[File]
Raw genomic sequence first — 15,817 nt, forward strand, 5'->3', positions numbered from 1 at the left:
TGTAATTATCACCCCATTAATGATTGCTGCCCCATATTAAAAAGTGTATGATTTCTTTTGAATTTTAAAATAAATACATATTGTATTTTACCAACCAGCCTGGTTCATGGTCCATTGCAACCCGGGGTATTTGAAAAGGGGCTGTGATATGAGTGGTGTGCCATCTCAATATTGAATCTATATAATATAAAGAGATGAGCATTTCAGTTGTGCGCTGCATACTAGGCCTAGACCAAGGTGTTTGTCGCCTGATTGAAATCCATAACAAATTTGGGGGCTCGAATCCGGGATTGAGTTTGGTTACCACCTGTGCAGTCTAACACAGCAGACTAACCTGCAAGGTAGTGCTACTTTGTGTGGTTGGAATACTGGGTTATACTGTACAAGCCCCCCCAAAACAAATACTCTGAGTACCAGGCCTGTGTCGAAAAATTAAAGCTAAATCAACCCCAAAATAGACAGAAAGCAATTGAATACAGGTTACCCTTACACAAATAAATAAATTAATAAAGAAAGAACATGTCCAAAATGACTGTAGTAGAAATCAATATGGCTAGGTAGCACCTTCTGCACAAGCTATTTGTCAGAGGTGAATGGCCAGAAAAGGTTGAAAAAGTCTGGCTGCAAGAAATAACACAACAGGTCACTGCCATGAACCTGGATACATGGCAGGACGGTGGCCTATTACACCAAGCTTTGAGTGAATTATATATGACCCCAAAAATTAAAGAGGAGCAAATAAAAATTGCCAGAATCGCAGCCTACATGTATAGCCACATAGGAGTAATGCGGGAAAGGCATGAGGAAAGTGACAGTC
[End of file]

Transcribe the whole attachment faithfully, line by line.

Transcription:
Raw genomic sequence first — 15,817 nt, forward strand, 5'->3', positions numbered from 1 at the left:
TGTAATTATCACCCCATTAATGATTGCTGCCCCATATTAAAAAGTGTATGATTTCTTTTGAATTTTAAAATAAATACATATTGTATTTTACCAACCAGCCTGGTTCATGGTCCATTGCAACCCGGGGTATTTGAAAAGGGGCTGTGATATGAGTGGTGTGCCATCTCAATATTGAATCTATATAATATAAAGAGATGAGCATTTCAGTTGTGCGCTGCATACTAGGCCTAGACCAAGGTGTTTGTCGCCTGATTGAAATCCATAACAAATTTGGGGGCTCGAATCCGGGATTGAGTTTGGTTACCACCTGTGCAGTCTAACACAGCAGACTAACCTGCAAGGTAGTGCTACTTTGTGTGGTTGGAATACTGGGTTATACTGTACAAGCCCCCCCAAAACAAATACTCTGAGTACCAGGCCTGTGTCGAAAAATTAAAGCTAAATCAACCCCAAAATAGACAGAAAGCAATTGAATACAGGTTACCCTTACACAAATAAATAAATTAATAAAGAAAGAACATGTCCAAAATGACTGTAGTAGAAATCAATATGGCTAGGTAGCACCTTCTGCACAAGCTATTTGTCAGAGGTGAATGGCCAGAAAAGGTTGAAAAAGTCTGGCTGCAAGAAATAACACAACAGGTCACTGCCATGAACCTGGATACATGGCAGGACGGTGGCCTATTACACCAAGCTTTGAGTGAATTATATATGACCCCAAAAATTAAAGAGGAGCAAATAAAAATTGCCAGAATCGCAGCCTACATGTATAGCCACATAGGAGTAATGCGGGAAAGGCATGAGGAAAGTGACAGTC